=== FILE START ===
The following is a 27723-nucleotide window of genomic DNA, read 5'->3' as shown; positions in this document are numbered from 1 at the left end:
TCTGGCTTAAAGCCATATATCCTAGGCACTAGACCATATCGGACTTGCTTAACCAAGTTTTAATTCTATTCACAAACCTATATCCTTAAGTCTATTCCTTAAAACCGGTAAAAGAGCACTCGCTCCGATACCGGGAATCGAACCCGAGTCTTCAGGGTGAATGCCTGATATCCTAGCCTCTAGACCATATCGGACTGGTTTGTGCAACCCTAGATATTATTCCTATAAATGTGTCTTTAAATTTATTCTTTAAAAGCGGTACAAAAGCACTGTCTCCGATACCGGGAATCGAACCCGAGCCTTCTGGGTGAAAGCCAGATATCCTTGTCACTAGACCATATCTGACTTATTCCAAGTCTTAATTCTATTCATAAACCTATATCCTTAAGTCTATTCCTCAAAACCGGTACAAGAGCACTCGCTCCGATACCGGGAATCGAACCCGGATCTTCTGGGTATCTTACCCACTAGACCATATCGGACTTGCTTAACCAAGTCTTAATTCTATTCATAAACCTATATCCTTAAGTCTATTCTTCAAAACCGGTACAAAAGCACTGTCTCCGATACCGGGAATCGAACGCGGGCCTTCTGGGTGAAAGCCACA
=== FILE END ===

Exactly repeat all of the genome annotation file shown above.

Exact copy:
The following is a 27723-nucleotide window of genomic DNA, read 5'->3' as shown; positions in this document are numbered from 1 at the left end:
TCTGGCTTAAAGCCATATATCCTAGGCACTAGACCATATCGGACTTGCTTAACCAAGTTTTAATTCTATTCACAAACCTATATCCTTAAGTCTATTCCTTAAAACCGGTAAAAGAGCACTCGCTCCGATACCGGGAATCGAACCCGAGTCTTCAGGGTGAATGCCTGATATCCTAGCCTCTAGACCATATCGGACTGGTTTGTGCAACCCTAGATATTATTCCTATAAATGTGTCTTTAAATTTATTCTTTAAAAGCGGTACAAAAGCACTGTCTCCGATACCGGGAATCGAACCCGAGCCTTCTGGGTGAAAGCCAGATATCCTTGTCACTAGACCATATCTGACTTATTCCAAGTCTTAATTCTATTCATAAACCTATATCCTTAAGTCTATTCCTCAAAACCGGTACAAGAGCACTCGCTCCGATACCGGGAATCGAACCCGGATCTTCTGGGTATCTTACCCACTAGACCATATCGGACTTGCTTAACCAAGTCTTAATTCTATTCATAAACCTATATCCTTAAGTCTATTCTTCAAAACCGGTACAAAAGCACTGTCTCCGATACCGGGAATCGAACGCGGGCCTTCTGGGTGAAAGCCACA